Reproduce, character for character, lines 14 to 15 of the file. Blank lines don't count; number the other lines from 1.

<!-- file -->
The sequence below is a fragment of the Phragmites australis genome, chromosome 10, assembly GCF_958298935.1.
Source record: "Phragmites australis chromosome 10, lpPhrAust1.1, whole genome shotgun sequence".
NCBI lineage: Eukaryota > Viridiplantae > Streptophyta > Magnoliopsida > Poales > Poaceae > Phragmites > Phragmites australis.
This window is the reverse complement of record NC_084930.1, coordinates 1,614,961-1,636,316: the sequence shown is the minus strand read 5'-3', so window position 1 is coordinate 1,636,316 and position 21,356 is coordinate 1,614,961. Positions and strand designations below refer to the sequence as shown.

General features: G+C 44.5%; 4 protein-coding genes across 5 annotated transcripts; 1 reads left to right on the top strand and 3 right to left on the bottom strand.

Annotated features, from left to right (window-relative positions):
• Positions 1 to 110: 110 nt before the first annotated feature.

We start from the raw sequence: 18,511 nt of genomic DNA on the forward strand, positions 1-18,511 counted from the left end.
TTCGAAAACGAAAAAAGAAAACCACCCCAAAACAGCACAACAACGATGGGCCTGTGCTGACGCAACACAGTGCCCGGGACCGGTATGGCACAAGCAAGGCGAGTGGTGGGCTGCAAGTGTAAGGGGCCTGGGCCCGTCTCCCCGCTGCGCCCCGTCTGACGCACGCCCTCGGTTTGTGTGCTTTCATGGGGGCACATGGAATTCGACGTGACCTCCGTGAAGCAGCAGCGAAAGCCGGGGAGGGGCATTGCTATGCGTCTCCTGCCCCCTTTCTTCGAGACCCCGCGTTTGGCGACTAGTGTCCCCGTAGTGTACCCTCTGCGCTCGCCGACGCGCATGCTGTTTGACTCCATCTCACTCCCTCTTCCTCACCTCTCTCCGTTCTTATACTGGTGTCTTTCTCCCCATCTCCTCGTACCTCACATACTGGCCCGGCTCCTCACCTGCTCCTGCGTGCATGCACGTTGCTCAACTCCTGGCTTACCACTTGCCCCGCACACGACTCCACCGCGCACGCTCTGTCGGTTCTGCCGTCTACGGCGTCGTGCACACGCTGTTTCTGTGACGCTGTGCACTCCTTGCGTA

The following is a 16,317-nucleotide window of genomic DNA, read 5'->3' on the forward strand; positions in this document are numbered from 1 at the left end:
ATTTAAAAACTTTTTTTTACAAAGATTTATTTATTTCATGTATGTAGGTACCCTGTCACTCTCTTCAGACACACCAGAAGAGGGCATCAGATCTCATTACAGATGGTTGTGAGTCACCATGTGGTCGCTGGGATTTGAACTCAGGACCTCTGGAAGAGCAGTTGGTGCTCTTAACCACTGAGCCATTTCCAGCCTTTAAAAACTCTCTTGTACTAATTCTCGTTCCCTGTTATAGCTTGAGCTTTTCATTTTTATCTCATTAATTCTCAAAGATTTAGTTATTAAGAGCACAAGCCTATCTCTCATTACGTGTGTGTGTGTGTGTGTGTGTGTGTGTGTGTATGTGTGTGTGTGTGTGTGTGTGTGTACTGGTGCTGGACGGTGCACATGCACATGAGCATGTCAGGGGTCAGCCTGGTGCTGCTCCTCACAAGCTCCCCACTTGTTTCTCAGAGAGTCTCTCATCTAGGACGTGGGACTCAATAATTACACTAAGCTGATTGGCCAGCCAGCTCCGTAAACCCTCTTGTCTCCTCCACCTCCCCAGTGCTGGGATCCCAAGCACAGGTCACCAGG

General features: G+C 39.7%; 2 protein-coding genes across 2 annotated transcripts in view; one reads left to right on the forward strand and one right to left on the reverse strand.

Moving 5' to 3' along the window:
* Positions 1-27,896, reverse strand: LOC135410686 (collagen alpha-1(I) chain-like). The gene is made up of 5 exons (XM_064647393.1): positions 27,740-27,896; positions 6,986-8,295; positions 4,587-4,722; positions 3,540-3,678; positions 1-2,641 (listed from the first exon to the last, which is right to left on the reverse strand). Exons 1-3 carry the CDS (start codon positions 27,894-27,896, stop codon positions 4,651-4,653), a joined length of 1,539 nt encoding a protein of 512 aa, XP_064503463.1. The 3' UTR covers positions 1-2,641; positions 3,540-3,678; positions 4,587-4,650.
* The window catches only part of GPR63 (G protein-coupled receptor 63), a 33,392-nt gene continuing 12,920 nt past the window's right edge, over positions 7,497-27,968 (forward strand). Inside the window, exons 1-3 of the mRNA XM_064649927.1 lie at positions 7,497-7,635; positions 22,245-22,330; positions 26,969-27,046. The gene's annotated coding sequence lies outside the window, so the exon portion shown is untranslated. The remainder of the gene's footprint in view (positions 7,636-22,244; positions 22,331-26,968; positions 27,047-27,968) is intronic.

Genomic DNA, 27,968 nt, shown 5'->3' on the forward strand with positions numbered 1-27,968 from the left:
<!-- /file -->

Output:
* Positions 1-27,896, reverse strand: LOC135410686 (collagen alpha-1(I) chain-like). The gene is made up of 5 exons (XM_064647393.1): positions 27,740-27,896; positions 6,986-8,295; positions 4,587-4,722; positions 3,540-3,678; positions 1-2,641 (listed from the first exon to the last, which is right to left on the reverse strand). Exons 1-3 carry the CDS (start codon positions 27,894-27,896, stop codon positions 4,651-4,653), a joined length of 1,539 nt encoding a protein of 512 aa, XP_064503463.1. The 3' UTR covers positions 1-2,641; positions 3,540-3,678; positions 4,587-4,650.
* The window catches only part of GPR63 (G protein-coupled receptor 63), a 33,392-nt gene continuing 12,920 nt past the window's right edge, over positions 7,497-27,968 (forward strand). Inside the window, exons 1-3 of the mRNA XM_064649927.1 lie at positions 7,497-7,635; positions 22,245-22,330; positions 26,969-27,046. The gene's annotated coding sequence lies outside the window, so the exon portion shown is untranslated. The remainder of the gene's footprint in view (positions 7,636-22,244; positions 22,331-26,968; positions 27,047-27,968) is intronic.